I think moving the discussions on annuities might better fit here as the original thread was on books.
Thanks for providing your view on annuities. This is not intended to be a rebuttal to your view, I am just providing some additional information that may help others. I should have been more precise in my mention of an annuity. I am only speaking about SPIA (single premium immediate annuities), DIA’s (Deferred income annuities) and QLAC’s (qualified longevity contracts). I do not put Fixed or Variable annuities in the same category. In fact, they are apples and oranges and I wish the industry had better terminology.
First, there are many different viewpoints about the best way to approach funding retirement spending. In my opinion, the preferences of the retiree should drive the approach. For example, a risk averse retiree may prefer guaranteed income to cover all non-discretionary and maybe some discretionary spending. This may result in delaying social security and possibly even the purchase of annuities. This is what Wade Pfau calls the “Safety First” approach. A risk tolerant retiree may prefer to utilize his portfolio and rely on the market returns to cover spending. This is what Wade Pfau calls the “Probability Based” approach. There are hybrids as well. I think one of the first steps in planning is to try and determine your own preferences and goals. Pralana can then be used for evaluating the trade-offs of the different approaches. Having guaranteed income (pension, SS, annuity) may reduce the fear of running out of money and give the retiree a license to spend earlier in retirement when the retiree can enjoy it.
In my opinion, an annuity should be thought of as longevity “insurance” not an investment. You are pooling your risk. There are three sources of income from a SPIA: interest, principal, and mortality credits. It is the addition of mortality credits that can make them attractive to reduce longevity risk. If you live longer than what the actuaries estimate, you get the funds that the person who died prior to the actuarial age contributed to the pool.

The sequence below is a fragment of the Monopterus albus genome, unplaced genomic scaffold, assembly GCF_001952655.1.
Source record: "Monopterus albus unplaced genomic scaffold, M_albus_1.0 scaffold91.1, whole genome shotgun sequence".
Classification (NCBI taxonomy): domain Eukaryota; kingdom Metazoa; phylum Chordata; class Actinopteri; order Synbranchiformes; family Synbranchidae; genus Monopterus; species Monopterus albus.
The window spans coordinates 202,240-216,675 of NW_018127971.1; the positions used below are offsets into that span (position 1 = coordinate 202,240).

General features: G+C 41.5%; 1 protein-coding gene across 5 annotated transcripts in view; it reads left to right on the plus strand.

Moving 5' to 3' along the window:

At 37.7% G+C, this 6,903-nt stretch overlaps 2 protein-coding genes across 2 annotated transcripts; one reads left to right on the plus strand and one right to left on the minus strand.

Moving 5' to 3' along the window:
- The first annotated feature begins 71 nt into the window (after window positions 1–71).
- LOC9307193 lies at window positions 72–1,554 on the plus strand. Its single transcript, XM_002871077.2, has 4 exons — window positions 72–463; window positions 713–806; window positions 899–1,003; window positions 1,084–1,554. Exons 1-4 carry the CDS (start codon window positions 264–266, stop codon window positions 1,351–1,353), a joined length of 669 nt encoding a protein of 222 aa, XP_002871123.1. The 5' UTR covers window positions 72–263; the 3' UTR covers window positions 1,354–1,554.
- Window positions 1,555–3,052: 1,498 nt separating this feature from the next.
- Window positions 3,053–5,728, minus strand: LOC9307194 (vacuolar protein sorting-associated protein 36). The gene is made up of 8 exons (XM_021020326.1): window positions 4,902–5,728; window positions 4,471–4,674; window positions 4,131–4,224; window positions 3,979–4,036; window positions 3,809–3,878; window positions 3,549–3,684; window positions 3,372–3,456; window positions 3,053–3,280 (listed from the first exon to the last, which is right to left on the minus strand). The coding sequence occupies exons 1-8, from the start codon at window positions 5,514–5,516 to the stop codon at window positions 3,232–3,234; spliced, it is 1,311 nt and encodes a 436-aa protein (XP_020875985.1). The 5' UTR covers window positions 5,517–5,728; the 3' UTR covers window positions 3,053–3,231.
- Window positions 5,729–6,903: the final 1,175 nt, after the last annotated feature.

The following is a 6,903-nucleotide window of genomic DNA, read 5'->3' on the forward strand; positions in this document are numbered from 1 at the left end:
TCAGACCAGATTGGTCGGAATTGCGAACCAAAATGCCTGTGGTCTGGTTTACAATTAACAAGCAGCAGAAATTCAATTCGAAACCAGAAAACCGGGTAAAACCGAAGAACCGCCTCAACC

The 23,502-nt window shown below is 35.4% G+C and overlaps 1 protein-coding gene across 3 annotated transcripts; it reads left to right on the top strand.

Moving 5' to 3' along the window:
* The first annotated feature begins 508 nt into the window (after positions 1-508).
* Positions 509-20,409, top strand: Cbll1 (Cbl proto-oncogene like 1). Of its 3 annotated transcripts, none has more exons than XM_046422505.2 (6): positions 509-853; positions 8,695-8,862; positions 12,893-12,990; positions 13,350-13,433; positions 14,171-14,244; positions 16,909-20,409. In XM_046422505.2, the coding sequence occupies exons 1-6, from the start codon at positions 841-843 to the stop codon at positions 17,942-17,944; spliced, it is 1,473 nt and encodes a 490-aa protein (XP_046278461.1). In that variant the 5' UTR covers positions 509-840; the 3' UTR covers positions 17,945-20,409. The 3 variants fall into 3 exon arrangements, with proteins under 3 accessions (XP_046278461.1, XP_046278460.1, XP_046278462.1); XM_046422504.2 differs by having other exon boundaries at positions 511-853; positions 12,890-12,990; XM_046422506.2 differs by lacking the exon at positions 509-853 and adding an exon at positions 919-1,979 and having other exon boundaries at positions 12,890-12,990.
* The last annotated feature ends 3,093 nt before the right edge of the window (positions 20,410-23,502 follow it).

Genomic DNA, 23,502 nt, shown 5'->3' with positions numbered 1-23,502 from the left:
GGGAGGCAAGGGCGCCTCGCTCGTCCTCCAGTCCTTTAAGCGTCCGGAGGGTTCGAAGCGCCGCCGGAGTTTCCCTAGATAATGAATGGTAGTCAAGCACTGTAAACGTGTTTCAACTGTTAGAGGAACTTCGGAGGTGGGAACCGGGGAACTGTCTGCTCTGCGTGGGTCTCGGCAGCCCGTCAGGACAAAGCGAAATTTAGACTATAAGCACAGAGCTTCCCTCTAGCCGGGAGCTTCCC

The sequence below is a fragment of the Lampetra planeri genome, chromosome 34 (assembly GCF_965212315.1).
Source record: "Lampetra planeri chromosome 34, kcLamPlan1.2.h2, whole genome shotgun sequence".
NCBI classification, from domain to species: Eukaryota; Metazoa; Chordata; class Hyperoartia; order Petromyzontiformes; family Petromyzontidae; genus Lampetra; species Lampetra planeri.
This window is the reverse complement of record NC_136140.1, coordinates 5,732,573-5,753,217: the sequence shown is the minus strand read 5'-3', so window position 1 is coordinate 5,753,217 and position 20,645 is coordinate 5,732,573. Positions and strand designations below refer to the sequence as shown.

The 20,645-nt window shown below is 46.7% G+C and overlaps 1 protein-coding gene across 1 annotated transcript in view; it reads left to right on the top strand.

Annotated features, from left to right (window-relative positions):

SPIA’s can be purchased through an independent agent and the agent receives an upfront commission around 2-3% from the insurance company. The quotes you get are always net of this fee and there are no ongoing fees.
When you buy an annuity, you do give up liquidity but if that is a huge concern there are period certain and return of premium options available but they will result in lower payout rate so there are trade-offs. I think you should also consider the impact of inflation when determining how much of annuity to purchase and have a large enough equity allocation to help if there is unexpected high inflation. The best time to purchase an annuity will depend on many factors such as your desire to do Roth conversions early in retirement.
Wade Pfau may be biased but I would be surprised if it is because he gets paid by the insurance companies. He is affiliated with Mclean as a retirement researcher so indirectly he may get compensated from insurance commissions, but I think (if he is biased) it is probably due to the amount of research that he has conducted demonstrating the benefits annuities can have for some retirees.
According to Zacks research, insurance companies do not fail very often all things considered. From 1986 through 2011, 31 companies that sold annuities failed. Most of the companies that failed were smaller insurance companies with low to no ratings from the agencies. Because of the long-term nature of such products as annuities, the state regulators hold insurance companies to high standards and capital reserves. You can and should do due diligence on any company you are considering buying an annuity from. You should look at the ratings from the different rating agencies. AM Best has a website where you can get more detail on each company. There is also a Comdex report that ranks about 750 insurance companies that is a good start. It includes all the ratings from each agency.
Since insurance companies are backed by an insurance fund at the state level, part of the due diligence would be to understand the coverage provided by your state and possibly lower your risk by purchasing several annuities, each at a value below the limit.
Having said all this, I don’t think annuities are appropriate or even needed for many retirees. However, I think the retiree should at least consider it as an option and may be worth evaluating.